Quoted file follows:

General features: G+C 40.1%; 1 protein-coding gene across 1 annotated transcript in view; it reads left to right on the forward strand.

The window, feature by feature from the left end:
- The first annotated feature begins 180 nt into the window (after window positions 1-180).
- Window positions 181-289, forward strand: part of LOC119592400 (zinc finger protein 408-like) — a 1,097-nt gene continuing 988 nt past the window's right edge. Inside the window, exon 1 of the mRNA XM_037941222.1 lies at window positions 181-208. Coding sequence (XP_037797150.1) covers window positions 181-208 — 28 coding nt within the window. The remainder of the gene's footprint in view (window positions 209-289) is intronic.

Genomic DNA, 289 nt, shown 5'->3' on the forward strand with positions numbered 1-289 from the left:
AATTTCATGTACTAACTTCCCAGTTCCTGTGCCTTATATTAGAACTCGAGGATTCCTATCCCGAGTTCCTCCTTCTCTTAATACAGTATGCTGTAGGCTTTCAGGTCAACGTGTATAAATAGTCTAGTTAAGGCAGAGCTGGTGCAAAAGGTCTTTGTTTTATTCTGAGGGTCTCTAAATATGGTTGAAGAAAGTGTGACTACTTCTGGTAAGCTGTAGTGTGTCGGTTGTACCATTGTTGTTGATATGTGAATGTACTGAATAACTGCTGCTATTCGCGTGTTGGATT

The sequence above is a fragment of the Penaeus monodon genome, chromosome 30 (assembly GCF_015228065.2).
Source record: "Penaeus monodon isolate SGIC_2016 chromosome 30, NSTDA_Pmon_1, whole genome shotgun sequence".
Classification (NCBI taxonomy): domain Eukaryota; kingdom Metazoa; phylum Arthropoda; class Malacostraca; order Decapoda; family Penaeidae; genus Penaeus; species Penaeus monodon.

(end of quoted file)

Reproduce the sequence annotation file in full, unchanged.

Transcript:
General features: G+C 40.1%; 1 protein-coding gene across 1 annotated transcript in view; it reads left to right on the forward strand.

The window, feature by feature from the left end:
- The first annotated feature begins 180 nt into the window (after window positions 1-180).
- Window positions 181-289, forward strand: part of LOC119592400 (zinc finger protein 408-like) — a 1,097-nt gene continuing 988 nt past the window's right edge. Inside the window, exon 1 of the mRNA XM_037941222.1 lies at window positions 181-208. Coding sequence (XP_037797150.1) covers window positions 181-208 — 28 coding nt within the window. The remainder of the gene's footprint in view (window positions 209-289) is intronic.

Genomic DNA, 289 nt, shown 5'->3' on the forward strand with positions numbered 1-289 from the left:
AATTTCATGTACTAACTTCCCAGTTCCTGTGCCTTATATTAGAACTCGAGGATTCCTATCCCGAGTTCCTCCTTCTCTTAATACAGTATGCTGTAGGCTTTCAGGTCAACGTGTATAAATAGTCTAGTTAAGGCAGAGCTGGTGCAAAAGGTCTTTGTTTTATTCTGAGGGTCTCTAAATATGGTTGAAGAAAGTGTGACTACTTCTGGTAAGCTGTAGTGTGTCGGTTGTACCATTGTTGTTGATATGTGAATGTACTGAATAACTGCTGCTATTCGCGTGTTGGATT

The sequence above is a fragment of the Penaeus monodon genome, chromosome 30 (assembly GCF_015228065.2).
Source record: "Penaeus monodon isolate SGIC_2016 chromosome 30, NSTDA_Pmon_1, whole genome shotgun sequence".
Classification (NCBI taxonomy): domain Eukaryota; kingdom Metazoa; phylum Arthropoda; class Malacostraca; order Decapoda; family Penaeidae; genus Penaeus; species Penaeus monodon.